The technical database plays a critical role as an enabler to the planning and scheduling process. The results of a poor technical database are often hidden but can be substantial. To function well, all eight components of the technical database need to be accurate, accessible, and applied during the planning and scheduling process. Benefits of complete bills of material, well labeled equipment in the field, and easy access to original equipment manufacturer procedures will lead to high quality standard job plans that are produced quickly and reliably.
CMMS / Tech Database
Maintaining an interactive collaborative partnership with inter- and intra-departmental groups and outside groups is essential if a maintenance department is to be successful in delivering asset reliability and availability at a level suitable to achieve production throughput and quality targets. To achieve this, a maintenance department must understand the difference between “what it manages” and “what it controls.”
As we move towards empowering maintenance with AI and other learning tools, connecting to the growing sources of data is an important consideration. Add this to the plethora of MES systems that are available to us, there is much to explore.
Because of the telemetry available from modern equipment, the amount of well-organized data we have available to us is orders of magnitude beyond what we had just a few years back. It is very common now to have access to literally 1000’s of devices, each sending out data payloads with many data elements, at sub-second intervals. There can easily be terabytes of data available for us to analyze and then make decisions with. With so much data available, how best to ingest and use it for making near-real time decisions?
If you search the Internet for information on asset management, the Internet and Industrial Internet of Things, digitalization, business trends and business reengineering, you’ll find a considerable increase in the number of articles with headlines heralding or promising significant and “disruption” or “disruptive” change. It’s wiser to focus on how to extract value from what you have and spend time creating the vision of where you want to go on the digital journey.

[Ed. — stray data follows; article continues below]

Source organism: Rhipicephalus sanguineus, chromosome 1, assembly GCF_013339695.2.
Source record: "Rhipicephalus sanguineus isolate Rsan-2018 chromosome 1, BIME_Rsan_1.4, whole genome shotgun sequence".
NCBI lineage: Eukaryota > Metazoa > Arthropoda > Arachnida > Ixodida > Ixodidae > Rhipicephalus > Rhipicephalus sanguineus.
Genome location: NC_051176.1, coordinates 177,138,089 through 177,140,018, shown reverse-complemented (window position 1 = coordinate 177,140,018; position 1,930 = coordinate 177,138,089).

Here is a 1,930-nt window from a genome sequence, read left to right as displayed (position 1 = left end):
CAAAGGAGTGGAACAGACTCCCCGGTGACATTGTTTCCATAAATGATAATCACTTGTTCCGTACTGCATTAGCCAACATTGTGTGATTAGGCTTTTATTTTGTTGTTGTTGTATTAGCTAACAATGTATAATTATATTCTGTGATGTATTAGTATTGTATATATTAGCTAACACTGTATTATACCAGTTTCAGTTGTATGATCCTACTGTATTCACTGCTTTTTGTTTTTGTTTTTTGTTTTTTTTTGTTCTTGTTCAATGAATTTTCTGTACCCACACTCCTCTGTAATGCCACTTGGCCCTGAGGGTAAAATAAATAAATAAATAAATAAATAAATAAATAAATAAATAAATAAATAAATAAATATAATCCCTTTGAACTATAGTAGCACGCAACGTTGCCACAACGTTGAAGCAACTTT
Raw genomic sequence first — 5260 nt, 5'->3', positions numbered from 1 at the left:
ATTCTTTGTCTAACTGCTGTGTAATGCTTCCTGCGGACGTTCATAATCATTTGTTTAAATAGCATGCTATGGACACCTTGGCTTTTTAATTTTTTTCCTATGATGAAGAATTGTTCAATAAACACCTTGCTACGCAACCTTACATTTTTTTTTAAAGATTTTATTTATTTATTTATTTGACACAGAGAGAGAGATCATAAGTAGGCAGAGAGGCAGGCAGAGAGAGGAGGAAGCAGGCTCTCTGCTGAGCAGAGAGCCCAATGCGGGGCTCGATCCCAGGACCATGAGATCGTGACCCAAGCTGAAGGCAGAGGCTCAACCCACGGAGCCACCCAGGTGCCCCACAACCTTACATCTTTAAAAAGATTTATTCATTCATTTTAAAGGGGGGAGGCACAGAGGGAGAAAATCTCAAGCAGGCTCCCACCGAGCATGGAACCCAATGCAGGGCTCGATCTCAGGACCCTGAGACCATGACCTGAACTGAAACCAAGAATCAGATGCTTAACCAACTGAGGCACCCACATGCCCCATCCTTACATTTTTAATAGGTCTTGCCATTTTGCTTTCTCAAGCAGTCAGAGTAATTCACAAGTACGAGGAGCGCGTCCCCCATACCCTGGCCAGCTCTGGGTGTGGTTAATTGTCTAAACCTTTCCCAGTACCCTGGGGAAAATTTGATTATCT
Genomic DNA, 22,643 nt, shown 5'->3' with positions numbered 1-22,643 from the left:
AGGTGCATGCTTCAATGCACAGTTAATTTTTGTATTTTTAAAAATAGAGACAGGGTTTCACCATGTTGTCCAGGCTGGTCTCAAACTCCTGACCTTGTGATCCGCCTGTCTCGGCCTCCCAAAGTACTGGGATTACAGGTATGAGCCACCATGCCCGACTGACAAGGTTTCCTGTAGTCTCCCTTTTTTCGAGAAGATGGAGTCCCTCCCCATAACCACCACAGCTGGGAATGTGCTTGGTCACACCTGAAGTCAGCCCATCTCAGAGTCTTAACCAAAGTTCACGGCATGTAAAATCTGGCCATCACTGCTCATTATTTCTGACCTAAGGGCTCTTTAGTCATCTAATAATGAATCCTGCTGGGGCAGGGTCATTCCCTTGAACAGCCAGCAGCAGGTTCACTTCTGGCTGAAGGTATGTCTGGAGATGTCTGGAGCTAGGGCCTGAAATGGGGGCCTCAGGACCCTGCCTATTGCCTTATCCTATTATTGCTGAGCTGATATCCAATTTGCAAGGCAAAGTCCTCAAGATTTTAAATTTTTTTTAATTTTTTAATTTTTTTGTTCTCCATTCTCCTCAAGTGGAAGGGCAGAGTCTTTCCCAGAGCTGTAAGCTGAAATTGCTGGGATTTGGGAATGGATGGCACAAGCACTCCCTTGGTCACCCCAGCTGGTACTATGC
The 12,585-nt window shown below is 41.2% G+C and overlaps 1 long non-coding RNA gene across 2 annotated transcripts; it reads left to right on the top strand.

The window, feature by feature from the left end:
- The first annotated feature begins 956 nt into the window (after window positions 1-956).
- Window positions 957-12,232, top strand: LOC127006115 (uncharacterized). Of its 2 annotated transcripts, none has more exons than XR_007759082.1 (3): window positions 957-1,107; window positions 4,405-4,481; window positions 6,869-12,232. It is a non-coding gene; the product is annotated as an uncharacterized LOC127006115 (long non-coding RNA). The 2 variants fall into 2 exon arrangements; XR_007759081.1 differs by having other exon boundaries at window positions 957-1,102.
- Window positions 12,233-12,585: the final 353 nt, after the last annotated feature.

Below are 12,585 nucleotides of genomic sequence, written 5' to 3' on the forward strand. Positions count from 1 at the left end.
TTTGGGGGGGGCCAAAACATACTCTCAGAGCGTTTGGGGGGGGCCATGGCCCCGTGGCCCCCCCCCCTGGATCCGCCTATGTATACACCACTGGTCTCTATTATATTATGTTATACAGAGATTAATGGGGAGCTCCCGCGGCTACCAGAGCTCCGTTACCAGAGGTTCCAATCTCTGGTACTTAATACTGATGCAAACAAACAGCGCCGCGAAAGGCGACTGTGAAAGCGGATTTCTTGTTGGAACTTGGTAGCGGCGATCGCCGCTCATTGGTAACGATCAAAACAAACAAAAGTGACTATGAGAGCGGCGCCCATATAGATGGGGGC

Inspite of the automation, work orders were created manually and assigned manually to maintenance engineers. The automation provided by software tools relied on humans inputting asset, maintenance and people related information in the software. Over the 5 to 7 years, the basic concept of entering information is becoming redundant. Most modern machines can now monitor their own condition and send out information to maintenance teams if their operating parameters have breached. Industrial Internet of Things is changing how maintenance work orders are created, executed and completed.
Many experienced maintenance professionals are at or near retirement age. With fewer replacements on the horizon, manufacturers are increasingly looking to industrial technology to maximize worker productivity to unlock capacity and improve overall equipment effectiveness (OEE). Better uptime starts with better data. These four technologies help provide better data quality and access to the teams that keep plants up and running.
Asset performance data fuels predictive, condition-based and reliability-centered maintenance strategies. Capturing run-time readings, energy consumption, condition and qualitative data in the EAM (Enterprise Asset Management)system on a real-time basis can save time, reduce maintenance costs and improve asset reliability. Obtaining quick and efficient access to asset performance data should be mission critical for every asset management operation.
While data quality may seem both simple and obvious, many companies overlook this area due to a misunderstanding on how the CMMS and data are used. In some cases, companies are well aware of their data quality issues, yet don’t understand the affects that poor data can have on their organization. In other cases, companies believe that an expensive new CMMS will be the answer to all of their problems, only to realize six months down the road that they cannot conduct basic part searches and transactional reports.